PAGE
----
Monday, July 14, 2014

ALA 2014 Highlights - #ALAAC14 Part 2

In my last post, I wrote about some of my personal highlights from Friday and Saturday at the American Library Association Conference in Las Vegas. In this post, I will share some take aways from Sunday and Monday.

Paul Rusebagina 

Sunday morning, I attended a breakfast generously hosted by Alexander Street Press, with guest speaker Paul Rusebagina, the hotel manager who protected over 1,200 refugees during the Rwandan Genocide in 1994 and whose story is dramatized in the film "Hotel Rowanda." Here is a recording that was made at the breakfast: 

I look forward to reading and adding his autobiography, An Ordinary Man, to my library collection. It describes his background and courage during the genocide. I know, based on his talk that morning, that it will be inspiring to my students to learn about how even one person can make a difference in the face of incredible adversity.

IRRT Panel on Expanding the School Library Program

One of the sessions I attended Sunday afternoon was an International Relations Round Table panel on "Expanding the School Library Program: Connecting Students with Students, Across International Boundaries, Using Modern Technology."  Carol Brey-Casiano shared about exchange programs available through the U.S. Bureau of Educational and Cultural Affairs and ALA's sister city program. George Braez shared practical tips from his experiences connecting students at his school since 1996.

And Joyce Valenza, who constantly inspires me with new ideas and motivates me to want to do more, shared that "We are at a point where we can easily connect students from all over the world for really meaningful inquiry." Even language is no longer a barrier; she showed us a video demo in which two people were conversing online together in different languages using a real time translation tool developed by Microsoft and Skype. Here are the slides from her talk:

Global TL: Librarians without Borders from Joyce Valenza

She invited us to join a Google+ community she recently established: Global TL: Librarians without borders to make connections and create meaningful networked learning opportunities for our students. I am already a member of the group and getting lots of ideas of new ways I can build connections for my students next fall. Do join, if you haven't already, and use the #GlobalTL hashtag when you post on Twitter. She reminded us that "Librarians are the ones to hit the start button on global connections in schools. We are the scouts."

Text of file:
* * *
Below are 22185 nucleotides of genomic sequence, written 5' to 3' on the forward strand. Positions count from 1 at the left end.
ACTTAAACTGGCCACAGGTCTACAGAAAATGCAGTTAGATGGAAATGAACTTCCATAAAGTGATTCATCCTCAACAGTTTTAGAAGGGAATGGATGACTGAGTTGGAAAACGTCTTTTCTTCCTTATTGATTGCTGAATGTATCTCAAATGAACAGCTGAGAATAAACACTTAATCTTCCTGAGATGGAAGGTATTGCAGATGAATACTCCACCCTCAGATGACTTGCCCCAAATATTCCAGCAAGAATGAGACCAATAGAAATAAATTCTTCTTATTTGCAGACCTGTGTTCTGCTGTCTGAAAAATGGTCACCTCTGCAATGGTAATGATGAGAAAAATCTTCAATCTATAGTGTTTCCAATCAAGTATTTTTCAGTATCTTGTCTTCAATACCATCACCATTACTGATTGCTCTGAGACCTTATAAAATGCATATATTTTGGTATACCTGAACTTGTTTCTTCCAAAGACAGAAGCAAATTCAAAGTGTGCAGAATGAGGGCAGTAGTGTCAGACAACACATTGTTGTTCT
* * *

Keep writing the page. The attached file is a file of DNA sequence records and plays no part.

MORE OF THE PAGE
Play, Play, Learn: Games and the Common Core Library

Chris Harris's session on Monday sold me on the value of finding and sharing board games as learning tools. Chris shared a large variety of games, all tied to Common Core Standards skills. Here is a link to his presentation slides and to his new website. After seeing his talk, I was inspired to start a collection at my library. I was excited right after I returned from the conference to get a notice through the AASLForum about International Gaming Day @Your Library on November 15. I signed up indicating my plans to participate, and the signup form offered the option of requesting lots of free games from manufacturers. These will help me jumpstart my collection. I'm getting off topic here, but one of the activities for International Gaming Day I'm especially intrigued by is the Global Gossip Game that will be part of the day. Since International Gaming Day is on a Saturday, I am hoping that there will be a way to participate in the Global Gossip Game on the Friday before or Monday after. I feel pretty confident that my connections with the GlobalTL group can make that happen!

Odyssey Awards

Monday's program also included the Odyssey Awards, which recognize outstanding audiobooks for children and young adults. There was one winner, Scowler, and four Honor books. At the event, we got to listen to the narrators of the winning and honor books perform a segment of their books live. I had only listened to one of the honor books so far, Eleanor & Park, and was delighted to get to hear narrators Rebecca Lowman and Sunil Malhotra, both of whose voices I had come to love, talk about the book and then read from it.

The surprise highlight of the event was seeing Kirby Heyborne, Scowler narrator, perform a rap librarian appreciation song. Here is a recording:

The conference had so much more to offer than I have covered here. I know I will be drawing from my experiences there throughout the coming year. I will also be checking ALA's YouTube highlights video archive and the sessions with handouts in the coming weeks, and looking forward to the full-video recordings of selected sessions coming soon for conference attendees.

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